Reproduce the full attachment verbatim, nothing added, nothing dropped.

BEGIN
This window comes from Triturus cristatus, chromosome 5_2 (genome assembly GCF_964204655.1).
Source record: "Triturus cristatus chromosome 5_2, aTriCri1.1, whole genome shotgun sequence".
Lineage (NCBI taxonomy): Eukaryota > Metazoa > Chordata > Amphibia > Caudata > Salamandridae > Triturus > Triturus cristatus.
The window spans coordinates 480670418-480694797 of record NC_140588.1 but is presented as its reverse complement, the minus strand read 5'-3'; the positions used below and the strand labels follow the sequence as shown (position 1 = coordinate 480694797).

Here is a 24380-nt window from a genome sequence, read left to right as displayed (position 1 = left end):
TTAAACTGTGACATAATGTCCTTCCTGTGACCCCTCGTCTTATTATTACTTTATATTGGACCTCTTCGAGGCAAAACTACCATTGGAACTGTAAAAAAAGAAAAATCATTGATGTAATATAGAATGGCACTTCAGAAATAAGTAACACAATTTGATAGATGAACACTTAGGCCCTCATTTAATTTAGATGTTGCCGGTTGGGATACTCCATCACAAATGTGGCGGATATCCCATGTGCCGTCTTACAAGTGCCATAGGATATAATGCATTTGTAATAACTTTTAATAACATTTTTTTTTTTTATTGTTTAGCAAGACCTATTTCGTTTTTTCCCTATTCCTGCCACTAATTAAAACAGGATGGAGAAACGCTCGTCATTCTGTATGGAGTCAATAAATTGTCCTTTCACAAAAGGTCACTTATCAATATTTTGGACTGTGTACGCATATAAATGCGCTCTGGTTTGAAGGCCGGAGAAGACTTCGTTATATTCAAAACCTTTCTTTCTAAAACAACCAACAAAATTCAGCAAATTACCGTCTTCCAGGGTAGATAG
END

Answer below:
This window comes from Triturus cristatus, chromosome 5_2 (genome assembly GCF_964204655.1).
Source record: "Triturus cristatus chromosome 5_2, aTriCri1.1, whole genome shotgun sequence".
Lineage (NCBI taxonomy): Eukaryota > Metazoa > Chordata > Amphibia > Caudata > Salamandridae > Triturus > Triturus cristatus.
The window spans coordinates 480670418-480694797 of record NC_140588.1 but is presented as its reverse complement, the minus strand read 5'-3'; the positions used below and the strand labels follow the sequence as shown (position 1 = coordinate 480694797).

Here is a 24380-nt window from a genome sequence, read left to right as displayed (position 1 = left end):
TTAAACTGTGACATAATGTCCTTCCTGTGACCCCTCGTCTTATTATTACTTTATATTGGACCTCTTCGAGGCAAAACTACCATTGGAACTGTAAAAAAAGAAAAATCATTGATGTAATATAGAATGGCACTTCAGAAATAAGTAACACAATTTGATAGATGAACACTTAGGCCCTCATTTAATTTAGATGTTGCCGGTTGGGATACTCCATCACAAATGTGGCGGATATCCCATGTGCCGTCTTACAAGTGCCATAGGATATAATGCATTTGTAATAACTTTTAATAACATTTTTTTTTTTTATTGTTTAGCAAGACCTATTTCGTTTTTTCCCTATTCCTGCCACTAATTAAAACAGGATGGAGAAACGCTCGTCATTCTGTATGGAGTCAATAAATTGTCCTTTCACAAAAGGTCACTTATCAATATTTTGGACTGTGTACGCATATAAATGCGCTCTGGTTTGAAGGCCGGAGAAGACTTCGTTATATTCAAAACCTTTCTTTCTAAAACAACCAACAAAATTCAGCAAATTACCGTCTTCCAGGGTAGATAG